Roughly 400 of these fans were at Wembley to see the England v Scotland game on 18 June, while the others watched it from elsewhere in the English capital.
The 1,294 infections connected with the group fixture make up approximately two-thirds of the 1,991 cases which have been linked to football supporters in Scotland.
Nearly three-quarters of cases connected to Euro 2020 have been detected in people aged between 20 and 39, with men accounting for 90 per cent of these infections.
In a report, PHS said there had been a “relatively small number” of cases connected to the Scotland v Croatia and Scotland v the Czech Republic games in Glasgow. There were 38 and 37 recorded coronavirus infections respectively.
Fifty-five people were also confirmed to have the disease after attending a fan zone at Glasgow Green earlier this month.
“PHS is working with Test & Protect and NHS boards to ensure that all public health actions are taken in the close contacts of these Euro 2020 cases as part of the 32,539 cases that were reported to the Test & Protect Case Management System during this period [June 11-28],” the health body said.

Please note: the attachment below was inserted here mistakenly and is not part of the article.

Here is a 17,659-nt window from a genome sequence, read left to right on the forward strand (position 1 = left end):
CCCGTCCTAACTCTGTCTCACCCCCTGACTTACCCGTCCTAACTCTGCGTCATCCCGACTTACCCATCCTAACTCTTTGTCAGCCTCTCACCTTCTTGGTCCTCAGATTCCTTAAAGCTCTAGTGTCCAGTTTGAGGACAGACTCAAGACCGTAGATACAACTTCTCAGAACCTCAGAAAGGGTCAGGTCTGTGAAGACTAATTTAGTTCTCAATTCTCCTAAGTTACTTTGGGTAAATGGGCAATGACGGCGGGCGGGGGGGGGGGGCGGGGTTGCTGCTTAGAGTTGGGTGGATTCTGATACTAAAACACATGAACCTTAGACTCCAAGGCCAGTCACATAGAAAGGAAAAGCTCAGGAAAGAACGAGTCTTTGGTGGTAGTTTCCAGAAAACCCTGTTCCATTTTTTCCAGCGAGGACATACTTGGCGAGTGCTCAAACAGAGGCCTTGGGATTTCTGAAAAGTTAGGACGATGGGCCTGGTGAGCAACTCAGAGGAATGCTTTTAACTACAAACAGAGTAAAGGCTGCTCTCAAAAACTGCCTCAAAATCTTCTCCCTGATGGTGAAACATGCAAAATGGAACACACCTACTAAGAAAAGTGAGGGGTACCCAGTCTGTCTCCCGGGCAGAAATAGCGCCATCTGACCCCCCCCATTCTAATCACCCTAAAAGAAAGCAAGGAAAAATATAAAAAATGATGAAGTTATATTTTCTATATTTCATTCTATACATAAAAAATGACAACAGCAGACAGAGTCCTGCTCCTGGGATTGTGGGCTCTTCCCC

The statement comes a day after Scottish health minister Humza Yousaf drew a link between his country’s surge of Covid-19 cases and the Euros.
Speaking to the BBC’s Good Morning Scotland programme, the SNP politician said the data is “skewed disproportionately towards young males, those under 40”.
“A number of people, public health experts and others, have commented that that association is probably as a result of greater indoor gathering which could be an effect relating to watching the Euros and football,” he added.
On Tuesday, an analysis by PA revealed that areas of east-central Scotland had the highest transmission rates of anywhere in the UK.
In the week to 24 June, East Lothian was the worst-affected area in the UK with 595.8 cases per 100,000 people. Dundee, Midlothian and Edinburgh were also in the top five hardest-hit regions that week.
Additional reporting from PA